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Average User Score
5 ⁄ 5 stars
Based on 4 reviews
2010 Lamborghini Gallardo Overview
Overall User Score
Based on 4 reviews
The 2010 Lamborghini Gallardo stirs the soul as only an Italian sports car can. Under Audi’s stewardship the once-moribund company founded by tractor magnate Ferruccio Lamborgini has flourished in recent years, offering custom-tailored exotics that pair Mediterranean flair with Teutonic sensibility. As the first Lamborghini developed under German ownership, the Gallardo coupe debuted in 2004 to rave reviews. Since then Lamborghini has continually improved and expanded the line, introducing a Gallardo Spyder convertible in 2006 and a lightweight Superleggera model in 2007.
For 2010 Lamborghini offers the Gallardo in four distinct flavors. The "base" trim, if a car that lists at $198,000 can be called base, is the Gallardo LP 560-4 coupe. A drop-top variant, the LP 560-4 Spyder, offers the sublime pleasure of al fresco motoring, while the Gallardo LP 570-4 Superleggera (superlight) features partial carbon-fiber construction as a weight-saving measure. The most elemental Gallardo is the LP 550-2 Valentino Balboni, named for Lamborghini’s legendary factory test driver (just about the sweetest gig on earth), which features a stripped down, rear-wheel-drive drivetrain and re-calibrated transmission.
Lamborghini finishes the Gallardo to the standard expected of an automobile that costs more than many homes. In the grand Italian tradition of the Carrozzeria (coachbuilder), the Gallardo’s artful aluminum bodywork can be painted in an endless variety of colors, with or without a racing stripe. If one of the paint department’s special three-layer colors like Nero Nemesis (cost: $26,000) doesn’t strike your fancy, Lamborghini will happily match the paint on your new Gallardo to any sample you provide for just $7,260. The seemingly endless option list includes items like carbon-ceramic brakes ($15,600), Cordelia-style rims ($5,200), and fitted leather luggage ($7,800).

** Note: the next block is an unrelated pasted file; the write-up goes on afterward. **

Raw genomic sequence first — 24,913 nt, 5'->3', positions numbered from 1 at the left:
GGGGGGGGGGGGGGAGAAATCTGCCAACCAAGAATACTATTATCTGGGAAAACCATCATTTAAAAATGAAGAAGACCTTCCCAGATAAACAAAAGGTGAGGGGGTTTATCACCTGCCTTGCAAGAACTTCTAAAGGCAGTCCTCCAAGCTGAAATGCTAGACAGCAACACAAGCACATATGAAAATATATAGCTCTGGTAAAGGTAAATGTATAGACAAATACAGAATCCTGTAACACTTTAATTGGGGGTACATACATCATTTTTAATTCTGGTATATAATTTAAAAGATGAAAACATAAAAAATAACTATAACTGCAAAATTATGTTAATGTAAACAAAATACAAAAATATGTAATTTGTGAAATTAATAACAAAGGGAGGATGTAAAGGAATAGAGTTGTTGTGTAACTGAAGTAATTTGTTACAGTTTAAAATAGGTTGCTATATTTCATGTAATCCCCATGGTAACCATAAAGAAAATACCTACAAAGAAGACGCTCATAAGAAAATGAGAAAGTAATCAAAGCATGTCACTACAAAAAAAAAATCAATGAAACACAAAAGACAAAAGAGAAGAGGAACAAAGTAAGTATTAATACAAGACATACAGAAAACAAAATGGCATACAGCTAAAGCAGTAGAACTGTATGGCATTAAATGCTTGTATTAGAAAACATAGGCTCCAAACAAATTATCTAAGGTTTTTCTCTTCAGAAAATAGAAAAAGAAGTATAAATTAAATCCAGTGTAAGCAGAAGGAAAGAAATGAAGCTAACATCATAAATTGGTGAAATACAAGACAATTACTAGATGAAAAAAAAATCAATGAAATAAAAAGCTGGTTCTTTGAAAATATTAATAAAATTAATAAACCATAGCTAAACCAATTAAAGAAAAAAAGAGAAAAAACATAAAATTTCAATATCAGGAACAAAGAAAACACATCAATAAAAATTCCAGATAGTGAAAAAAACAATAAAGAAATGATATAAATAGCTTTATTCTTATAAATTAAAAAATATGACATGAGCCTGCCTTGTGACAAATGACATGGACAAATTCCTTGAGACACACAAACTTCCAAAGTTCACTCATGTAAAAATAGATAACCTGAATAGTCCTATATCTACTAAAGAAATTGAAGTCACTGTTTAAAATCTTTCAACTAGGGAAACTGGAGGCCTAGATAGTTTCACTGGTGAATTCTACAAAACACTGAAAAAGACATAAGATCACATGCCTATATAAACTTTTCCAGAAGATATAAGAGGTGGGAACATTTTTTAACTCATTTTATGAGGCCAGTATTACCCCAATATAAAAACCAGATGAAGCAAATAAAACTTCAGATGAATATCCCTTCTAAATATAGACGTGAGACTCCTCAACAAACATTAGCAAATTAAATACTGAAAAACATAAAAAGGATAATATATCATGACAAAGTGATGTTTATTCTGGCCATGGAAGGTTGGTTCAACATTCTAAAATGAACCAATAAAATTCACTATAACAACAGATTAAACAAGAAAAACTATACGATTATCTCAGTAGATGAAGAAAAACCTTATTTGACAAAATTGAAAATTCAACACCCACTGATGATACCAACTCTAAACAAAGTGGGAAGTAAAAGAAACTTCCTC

Inside the Gallardo nearly every surface is covered in French-stitched leather of otherworldly fragrance and suppleness. The manual adjust buckets (power seats are $3,630!) are firmly bolstered and feature the slightly recumbent driving position that is a Lamborghini hallmark. The Audi-sourced HVAC and stereo controls, while lending a somewhat cheap, parts-bin touch, function very well. Likewise the placement of the switchgear and instruments is accomplished with Germanic precision, finally doing away with the scatter-shot approach of Italian engineers who, rather than fitting early Countach’s with a rear-view mirror, used a submarine-style periscope window instead.
Mounted amidships, the Gallardo’s naturally aspirated V10 engine was developed by Audi, but features a distinctly Italian character. The all-aluminum power plant displaces 5.2-liters and revs to an astonishing 8,700 rpm. Depending on trim the incredible V10 makes between 560 and 570 hp and 398 lb-ft of torque. In addition to delivering extraordinary specific output (over 100 hp per liter without forced induction), the Gallardo’s engine is extremely responsive yet tractable around town. Indeed for those accustomed to the histrionics of say, a carbureted Countach, the Gallardo represents a new age of Italian exotics that can be driven around town without overheating or weeping expensive fluids. Yet bury the throttle, and the 2010 Gallardo leaves no doubt about its true purpose.